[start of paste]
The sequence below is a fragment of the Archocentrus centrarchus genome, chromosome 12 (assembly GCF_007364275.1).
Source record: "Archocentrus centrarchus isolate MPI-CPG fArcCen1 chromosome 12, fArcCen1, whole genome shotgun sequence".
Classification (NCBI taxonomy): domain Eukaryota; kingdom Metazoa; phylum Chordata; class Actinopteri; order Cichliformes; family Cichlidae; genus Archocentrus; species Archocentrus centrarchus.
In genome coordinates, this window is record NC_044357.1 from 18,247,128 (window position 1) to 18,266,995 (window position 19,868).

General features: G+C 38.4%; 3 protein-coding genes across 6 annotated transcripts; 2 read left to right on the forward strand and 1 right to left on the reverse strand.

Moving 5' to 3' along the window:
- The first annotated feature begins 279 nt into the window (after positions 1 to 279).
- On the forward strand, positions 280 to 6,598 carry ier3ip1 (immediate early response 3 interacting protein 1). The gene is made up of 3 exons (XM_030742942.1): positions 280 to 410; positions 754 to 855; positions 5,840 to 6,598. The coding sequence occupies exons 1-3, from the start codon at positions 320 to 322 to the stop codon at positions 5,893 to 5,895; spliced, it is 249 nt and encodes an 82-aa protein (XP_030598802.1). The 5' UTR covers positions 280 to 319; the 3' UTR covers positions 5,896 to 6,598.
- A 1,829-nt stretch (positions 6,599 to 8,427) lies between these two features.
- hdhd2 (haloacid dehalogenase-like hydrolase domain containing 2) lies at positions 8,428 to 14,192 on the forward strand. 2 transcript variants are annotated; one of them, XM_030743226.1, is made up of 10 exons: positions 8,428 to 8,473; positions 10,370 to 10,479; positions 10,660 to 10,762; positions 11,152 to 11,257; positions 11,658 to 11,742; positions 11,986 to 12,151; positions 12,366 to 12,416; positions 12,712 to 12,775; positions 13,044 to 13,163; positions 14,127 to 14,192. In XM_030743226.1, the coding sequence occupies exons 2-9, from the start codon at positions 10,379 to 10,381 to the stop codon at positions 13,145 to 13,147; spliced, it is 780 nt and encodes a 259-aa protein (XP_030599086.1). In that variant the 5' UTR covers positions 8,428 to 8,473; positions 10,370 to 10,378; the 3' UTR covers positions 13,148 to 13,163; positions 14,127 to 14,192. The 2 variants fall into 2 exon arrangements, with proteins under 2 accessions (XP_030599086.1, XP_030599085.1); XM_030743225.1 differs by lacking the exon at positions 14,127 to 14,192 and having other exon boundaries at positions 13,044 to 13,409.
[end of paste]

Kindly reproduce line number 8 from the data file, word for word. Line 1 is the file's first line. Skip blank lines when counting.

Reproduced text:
- On the forward strand, positions 280 to 6,598 carry ier3ip1 (immediate early response 3 interacting protein 1). The gene is made up of 3 exons (XM_030742942.1): positions 280 to 410; positions 754 to 855; positions 5,840 to 6,598. The coding sequence occupies exons 1-3, from the start codon at positions 320 to 322 to the stop codon at positions 5,893 to 5,895; spliced, it is 249 nt and encodes an 82-aa protein (XP_030598802.1). The 5' UTR covers positions 280 to 319; the 3' UTR covers positions 5,896 to 6,598.